Drive – possibly Ryan Gosling’s best movie? – directed by Nicolas Winding Refn

I’ll start by linking you to the director of this movie, cuz uh, you should know who he is. Aside from having a really awesome name, he’s probably the most revolutionary (popular) director in Hollywood, and frankly, I’m pretty surprised he made it this far, cuz he is OUT there man. The movie Bronson, which features probably my second favorite male actor, Tom Hardy, pretty much acting like a lunatic for an hour and a half on screen, is one of the most out there movies I’ve seen in my life, and let me tell you, I have SEEN some s*** my friend, I have SEEN some s***. Then he decided to push the envelope even further by making a movie about VIKINGS, which will ALWAYS end up AWESOME, right? I just pumped my fist as I typed that, thinking about Vikings. Except, Refn’s take on Vikings was pretty much completely insane, and more of a drug addled trip through the land for one Viking seeking revenge (at least that part was right, those zany Vikings are always seeking on revenge on some thing or another), which was admittedly slow-moving and NOT what I expected, but with Refn, you always get what you didn’t expect. The guy is pretty much a genius.

And this movie is probably his masterpiece, at least so far (this dude is still pretty young). It got completely hosed last year at the Oscars, where it probably should have swept them. My personal favorite movie from last year was Warrior, but that one didn’t need to win ALL THE AWARDS like this one did (well, ‘cept that best supporting actor Nick Nolte took home for it, he earned that one), it was just a fantastic movie. This movie is just a…just a different fig, man. If you had to classify it, I suppose it would be an action movie, but man, it’s so much more than that. Ryan Gosling, whom the ladies love and the dudes want to be, is in top form here. He’s arguably the best actor in Hollywood right now, and I first noticed him in a little movie no one saw, called The United States of Leland. If you’ve seen Drive and loved it, then go rent that next. Or Half Nelson. Or even Murder by Numbers, with stinko Sandra Bullock, where the show was stolen by a really young Gosling (no, not a little ducky, although, a cute little duck could probably still upstage the awful Sandra Bullock) even. He’s incredible, and what’s better is that he picks his roles carefully, which is why we don’t see him as much as we probably should (sorry ladies!) in movies, but that’s a good thing. That means we aren’t gonna see him in Garfield 3 or some crappy animated movie, or some sort of Rocky and Bullwinkle remake. Oh wait, that already happened, I was thinking it was just a nightmare. Shame on you Robert DeNiro, shaaaame!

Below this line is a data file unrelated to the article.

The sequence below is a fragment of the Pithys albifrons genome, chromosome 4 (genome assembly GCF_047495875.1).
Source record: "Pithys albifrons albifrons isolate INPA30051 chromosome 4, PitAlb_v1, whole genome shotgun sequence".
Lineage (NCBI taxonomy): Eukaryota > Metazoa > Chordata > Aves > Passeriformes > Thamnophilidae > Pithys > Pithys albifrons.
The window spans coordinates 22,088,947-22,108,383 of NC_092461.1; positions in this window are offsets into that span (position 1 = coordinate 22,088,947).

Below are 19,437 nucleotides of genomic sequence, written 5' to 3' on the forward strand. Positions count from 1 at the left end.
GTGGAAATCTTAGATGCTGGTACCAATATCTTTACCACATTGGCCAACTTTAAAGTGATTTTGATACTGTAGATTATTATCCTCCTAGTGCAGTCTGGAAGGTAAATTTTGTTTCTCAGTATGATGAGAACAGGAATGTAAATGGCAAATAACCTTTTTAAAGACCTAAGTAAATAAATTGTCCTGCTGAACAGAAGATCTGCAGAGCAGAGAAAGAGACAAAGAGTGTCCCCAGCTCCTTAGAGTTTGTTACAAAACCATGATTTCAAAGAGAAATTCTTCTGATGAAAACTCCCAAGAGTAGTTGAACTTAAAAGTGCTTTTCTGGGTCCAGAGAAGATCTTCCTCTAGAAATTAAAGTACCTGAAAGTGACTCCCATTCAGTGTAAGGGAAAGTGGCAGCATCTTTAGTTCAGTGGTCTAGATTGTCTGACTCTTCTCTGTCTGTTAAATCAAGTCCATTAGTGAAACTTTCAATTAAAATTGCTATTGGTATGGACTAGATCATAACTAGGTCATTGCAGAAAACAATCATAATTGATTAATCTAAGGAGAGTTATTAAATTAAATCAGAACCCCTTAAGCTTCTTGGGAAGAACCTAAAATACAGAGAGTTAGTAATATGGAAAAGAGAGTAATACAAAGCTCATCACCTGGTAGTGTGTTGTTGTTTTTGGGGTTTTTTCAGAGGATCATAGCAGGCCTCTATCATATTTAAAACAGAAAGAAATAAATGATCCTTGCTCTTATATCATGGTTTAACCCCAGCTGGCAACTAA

I haven’t even talked about the plot yet, have I? Well guess what, here’s another one where the plot takes a backseat to the actors. Granted, this movie is intense, incredibly violent – one of the more violent movies you are likely to see actually, another thing Refn is well known for, but it’s based on a very short story that Refn took a lot of liberties with. And they were some pretty awesome libeties too. But it’s essentially about a guy, Driver – yep, so cool that he doesn’t even NEED a name – who is pretty much the epitome, the stereotype, of the classic hero. Soft spoken, stoic, doesn’t have a whole lot to say. He pays the bills by being a mechanic, but he’s also a stunt driver on the side, usually managed by the never bad Bryan Cranston, whose also his boss at the car shop. He also takes occasional jobs from bad guys as a driver – but that is all, he doesn’t assist in robberies, isn’t gonna hurt anyone, etc. He just drives. This is portrayed by the excellent opening scenes that build the tension from the start, and are accompanied by incredibly strange, very PINK opening credits, while a fairly epic song called “Night Call” plays in the background. From the start, I knew I was in for something special with this movie. This was going to be a different bird altogether, and it certainly was. And a note about Driver’s profession – yes, I said that he is a stoic character, much like the old heroes of the past – I’m talking about John Wayne, Steve McQueen (mostly him, this movie is A LOT like Bullitt except it’s actually more well done, just doesn’t have as epic of a car chase), Alain Delon – oh wait, you don’t know him, do you? Well he was a french movie star, pretty huge, and starred in a movie that is near exactly like this movie – called Le Samourai, from 1967. Ok, if you are still with me after that run-on sentence, he is like those classic characters, yes – but different. Different in the fact that he lives 100% for the thrill of something – driving, violence, killing, I would imagine sex, but this movie isn’t rated NC-17. The look on Gosling’s face shows that a little bit, but rest assured that yeah, he’s the hero in this movie, but he isn’t a completely good character at all. He lives for this crap.